The Student's Lyell: The Principles and Methods of Geology, as Applied to the Investigation of the Past History of the Earth and Its Inhabitants

J. Murray, 1911 - 701 Seiten

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Seite 46 - The upper valve is almost invariably wanting, though occasionally found in a perfect state of preservation in the white chalk at some distance. In this case, we see clearly that the sea-urchin first lived from youth to age, then died and lost its spines, which were carried away. Then the young Crania adhered to the bared shell, grew and perished in its turn ; after which, the upper valve was separated from the lower, before the Echinus became enveloped in chalky mud.
Seite 4 - This class of memorials yields to no other in authenticity, but it constitutes a small part only of the resources on which the historian relies, whereas in geology it forms the only kind of evidence which is at our command. For this reason we must not expect to obtain a full and connected account of any series of events beyond the reach of history. But the testimony of geological monuments, if frequently imperfect, possesses at least the advantage of being free from all intentional misrepresentation.
Seite 62 - The lecturer thinks this enigma may be solved, by attending to what is now taking place in deltas. The dense growth of reeds and herbage which encompasses the margins of forestcovered swamps in the valley and delta of the Mississippi, is such that the fluviatile waters in passing through them are filtered and made to clear themselves entirely before they reach the areas in which vegetable matter may accumulate for centuries, forming coal if the climate be favourable. There is no possibility of the...
Seite 565 - These last 1 have never had opportunity to visit. Marshes of less extent occur at Erie, Pa., and at other places along the south shore. It must not be supposed from what has been said that the carp are by any means limited to the places mentioned in Lake Erie and Lake St.
Seite 599 - I look at the geological record as a history of the world imperfectly kept, and written in a changing dialect; of this history we possess the last volume alone, relating only to two or three countries. Of this volume, only here and there a short chapter has been preserved ; and of each page, only here and there a few lines.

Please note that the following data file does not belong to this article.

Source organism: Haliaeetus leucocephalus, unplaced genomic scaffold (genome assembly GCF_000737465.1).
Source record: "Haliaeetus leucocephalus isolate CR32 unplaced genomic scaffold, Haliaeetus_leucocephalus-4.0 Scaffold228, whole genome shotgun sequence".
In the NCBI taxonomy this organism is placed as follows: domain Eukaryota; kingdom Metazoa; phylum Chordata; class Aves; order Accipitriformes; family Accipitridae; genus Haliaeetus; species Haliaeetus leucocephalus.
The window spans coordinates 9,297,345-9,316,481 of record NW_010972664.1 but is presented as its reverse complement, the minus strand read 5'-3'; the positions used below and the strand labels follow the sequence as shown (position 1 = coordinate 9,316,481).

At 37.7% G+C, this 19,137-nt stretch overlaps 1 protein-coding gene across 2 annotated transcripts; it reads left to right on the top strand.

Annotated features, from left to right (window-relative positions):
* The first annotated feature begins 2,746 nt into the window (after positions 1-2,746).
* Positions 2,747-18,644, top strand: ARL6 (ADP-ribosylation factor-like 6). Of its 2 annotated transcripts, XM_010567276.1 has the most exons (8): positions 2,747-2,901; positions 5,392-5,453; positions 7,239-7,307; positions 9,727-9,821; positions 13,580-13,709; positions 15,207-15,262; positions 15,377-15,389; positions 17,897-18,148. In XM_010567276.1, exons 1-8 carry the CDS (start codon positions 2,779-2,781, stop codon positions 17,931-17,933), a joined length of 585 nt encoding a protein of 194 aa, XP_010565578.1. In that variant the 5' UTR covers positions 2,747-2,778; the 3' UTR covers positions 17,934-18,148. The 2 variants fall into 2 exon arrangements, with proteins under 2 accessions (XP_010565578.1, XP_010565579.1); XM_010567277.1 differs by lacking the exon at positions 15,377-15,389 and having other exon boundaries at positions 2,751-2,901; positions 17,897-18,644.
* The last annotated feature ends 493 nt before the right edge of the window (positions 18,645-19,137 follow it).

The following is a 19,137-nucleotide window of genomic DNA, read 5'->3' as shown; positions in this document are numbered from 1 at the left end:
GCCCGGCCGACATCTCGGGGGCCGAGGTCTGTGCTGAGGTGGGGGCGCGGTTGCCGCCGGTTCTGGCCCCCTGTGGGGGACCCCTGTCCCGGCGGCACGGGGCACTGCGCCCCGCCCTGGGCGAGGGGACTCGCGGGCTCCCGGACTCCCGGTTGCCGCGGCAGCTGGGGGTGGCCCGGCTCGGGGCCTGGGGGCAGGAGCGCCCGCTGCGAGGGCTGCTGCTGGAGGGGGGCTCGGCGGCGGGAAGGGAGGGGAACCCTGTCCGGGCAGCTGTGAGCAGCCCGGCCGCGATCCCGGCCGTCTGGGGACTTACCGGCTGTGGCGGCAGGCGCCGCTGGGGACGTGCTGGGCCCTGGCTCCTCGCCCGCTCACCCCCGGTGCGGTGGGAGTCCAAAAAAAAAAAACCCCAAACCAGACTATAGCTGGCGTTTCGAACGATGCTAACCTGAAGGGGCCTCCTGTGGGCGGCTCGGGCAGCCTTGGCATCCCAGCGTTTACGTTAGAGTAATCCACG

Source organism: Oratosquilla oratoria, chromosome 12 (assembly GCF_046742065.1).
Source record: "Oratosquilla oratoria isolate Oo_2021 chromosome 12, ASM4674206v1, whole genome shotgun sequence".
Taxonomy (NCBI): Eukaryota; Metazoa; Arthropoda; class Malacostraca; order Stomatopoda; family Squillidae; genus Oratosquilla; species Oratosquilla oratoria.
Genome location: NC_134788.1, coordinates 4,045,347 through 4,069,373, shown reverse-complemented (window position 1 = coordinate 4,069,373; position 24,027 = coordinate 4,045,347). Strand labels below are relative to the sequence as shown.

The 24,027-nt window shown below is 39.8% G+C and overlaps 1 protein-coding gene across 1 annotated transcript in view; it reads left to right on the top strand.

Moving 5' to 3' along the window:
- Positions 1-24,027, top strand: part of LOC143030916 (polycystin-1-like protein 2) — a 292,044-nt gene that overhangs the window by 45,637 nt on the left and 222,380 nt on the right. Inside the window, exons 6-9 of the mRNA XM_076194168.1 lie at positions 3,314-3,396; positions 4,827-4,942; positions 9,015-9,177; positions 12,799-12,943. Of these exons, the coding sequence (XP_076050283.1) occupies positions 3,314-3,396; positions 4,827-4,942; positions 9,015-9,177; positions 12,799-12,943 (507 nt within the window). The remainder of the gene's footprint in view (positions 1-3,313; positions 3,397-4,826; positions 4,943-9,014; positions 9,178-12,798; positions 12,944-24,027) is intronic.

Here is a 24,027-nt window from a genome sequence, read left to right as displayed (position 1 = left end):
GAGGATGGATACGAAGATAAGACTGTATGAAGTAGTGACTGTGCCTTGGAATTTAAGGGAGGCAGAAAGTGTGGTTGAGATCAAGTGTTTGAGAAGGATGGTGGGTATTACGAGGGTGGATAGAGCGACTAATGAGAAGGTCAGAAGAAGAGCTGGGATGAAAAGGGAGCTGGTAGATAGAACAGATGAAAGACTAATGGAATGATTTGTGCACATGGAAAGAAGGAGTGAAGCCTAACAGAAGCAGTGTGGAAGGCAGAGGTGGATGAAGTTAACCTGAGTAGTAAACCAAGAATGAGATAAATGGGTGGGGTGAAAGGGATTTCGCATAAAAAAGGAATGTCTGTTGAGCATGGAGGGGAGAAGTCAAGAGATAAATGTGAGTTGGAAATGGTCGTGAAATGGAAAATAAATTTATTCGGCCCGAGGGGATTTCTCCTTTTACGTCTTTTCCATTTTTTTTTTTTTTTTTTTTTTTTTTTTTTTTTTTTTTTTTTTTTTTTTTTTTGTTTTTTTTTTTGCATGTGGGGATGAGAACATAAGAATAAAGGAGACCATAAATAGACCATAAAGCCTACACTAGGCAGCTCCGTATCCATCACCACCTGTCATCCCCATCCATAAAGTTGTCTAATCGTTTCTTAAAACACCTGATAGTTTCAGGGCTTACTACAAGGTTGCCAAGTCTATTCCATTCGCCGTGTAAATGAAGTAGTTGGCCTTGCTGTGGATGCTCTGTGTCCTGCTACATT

Seite 32 - ... carburetted hydrogen, or the gas by which we illuminate our streets and houses. According to Bischoff, the inflammable gases which are always escaping from mineral coal, and are so often the cause of fatal accidents in mines, always contain carbonic acid, carburetted hydrogen, nitrogen, and olifiant gas. The disengagement of all these gradually transforms ordinary or bituminous coal into anthracite, to which the various names of splint coal, glance coal, culm, and many others, have been given.
Seite 1 - ... concerning the laws now governing its animate and inanimate productions. When we study history, we obtain a more profound insight into human nature, by instituting a comparison between the present and former states of society.
Seite 595 - The astronomer may find good reasons for ascribing the earth's form to the original fluidity of the mass, in times long antecedent to the first introduction of living beings into the planet ; but the geologist must be content to regard the earliest monuments which it is his task to interpret, as belonging to a period when the crust had already acquired great solidity and thickness, probably as great as it now possesses, and when volcanic rocks, not essentially differing from those now produced, were...
Seite 202 - Such a vigorous growth of trees within 12° of the pole, where now a dwarf willow and a few herbaceous plants form the only vegetation, and where the ground is covered with almost perpetual snow and ice, is truly remarkable.
Seite 598 - The disposition of the seas, continents and islands, and the climates, have varied; the species likewise have been changed; and yet they have all been so modelled, on types analogous to those of existing plants and animals, as to indicate throughout a perfect harmony of design and unity of purpose.

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